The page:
View Single Post
Old 6th Feb 2019, 17:41
  #1 (permalink)  
Council Van
Join Date: Aug 2009
Location: Qwerty
Posts: 367
UK protesting. Do what ever you want.

Yet again the UK justice system has signalled that it is perfectly acceptable to break into the secure areas of anan Aerodrom to protests as you will not have to worry about going to prison.

I suspect that if I entered the judges Court to protest I would be in prison for contempt of court before I knew it. It is just a pity the airlines can not go after these idiots for the loses incurred. Perhaps if they ended up loosing their houses to cover the airlines loses they might think twice in future. They were also protesting and trying to to prevent the deportation of people who had illegally entered the UK and so broke the law of this Country.

Fifteen protesters who chained themselves to a plane to stop it deporting people to Africa have avoided immediate jail sentences.

Dubbed the Stansted 15, the group broke through a fence at the airport in a bid to reach the jet taking 60 people to Nigeria, Ghana and Sierra Leone.

They were found guilty of endangering the safety of an aerodrome.

Three were given suspended jail terms and 12 received community orders at Chelmsford Crown Court.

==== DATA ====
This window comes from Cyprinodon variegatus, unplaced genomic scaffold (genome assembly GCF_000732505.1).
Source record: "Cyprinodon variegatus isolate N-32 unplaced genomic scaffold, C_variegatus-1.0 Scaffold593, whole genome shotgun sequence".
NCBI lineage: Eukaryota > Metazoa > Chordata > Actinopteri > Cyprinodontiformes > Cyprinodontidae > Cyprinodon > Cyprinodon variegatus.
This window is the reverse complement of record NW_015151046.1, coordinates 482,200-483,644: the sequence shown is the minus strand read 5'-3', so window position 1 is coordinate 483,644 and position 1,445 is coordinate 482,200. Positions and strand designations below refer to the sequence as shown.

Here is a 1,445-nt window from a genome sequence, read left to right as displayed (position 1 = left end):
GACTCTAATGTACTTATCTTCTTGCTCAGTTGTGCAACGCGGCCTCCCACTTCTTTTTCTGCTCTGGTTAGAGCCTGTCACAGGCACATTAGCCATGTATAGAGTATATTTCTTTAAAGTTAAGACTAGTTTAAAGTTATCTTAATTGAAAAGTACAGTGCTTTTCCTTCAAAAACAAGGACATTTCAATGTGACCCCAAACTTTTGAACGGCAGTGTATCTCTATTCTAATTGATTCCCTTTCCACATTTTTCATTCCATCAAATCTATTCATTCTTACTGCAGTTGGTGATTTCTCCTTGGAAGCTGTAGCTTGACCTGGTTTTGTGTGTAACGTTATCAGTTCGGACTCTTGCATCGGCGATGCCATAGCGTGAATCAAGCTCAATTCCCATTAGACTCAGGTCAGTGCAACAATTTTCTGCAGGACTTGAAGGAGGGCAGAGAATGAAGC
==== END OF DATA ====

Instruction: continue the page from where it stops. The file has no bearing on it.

The group has said they will appeal against their convictions, which they believe have serious implications for the freedom to protest.

They used bolt cutters to enter Stansted Airport and attached themselves to the Boeing 767 using tubes and expanding foam on 28 March 2017.

The runway was closed for more than an hour and 23 incoming flights had to be diverted to other airports.Media captionStansted 15 'relieved' to avoid jailPassing sentence, Judge Christopher Morgan told the 15 that while he accepted the group were seeking to demonstrate in support of their cause, they had come "perilously close" to causing a catastrophe.

He said: "In normal circumstances only a normal custodial sentence would have been justified in this case, but in your case I accept that your intentions were to demonstrate."

"There is no doubt that you understood that there were safety implications," he added.

"You put at risk the safe operations of the airport and the persons who were there on the night."


By Dominic Casciani, BBC Home Affairs correspondent

In court, the judge faced some tough arguments from a top human rights barrister about his duties to balance the question of airport security with the need to protect freedom of speech and assembly. Judge Morgan said he did this through tempering his sentences - in other circumstances, he said, he would have jailed the lot of them.

Some of the defendants looked jubilant and defiant. Others looked like defendants often do: exhausted by the process, somewhat remorseful and promising never to do it again.

So if the Court of Appeal decides not to examine the convictions, this prosecution will stand as a warning to others of the type of charge they could face for endangering an airport.

Council Van is offline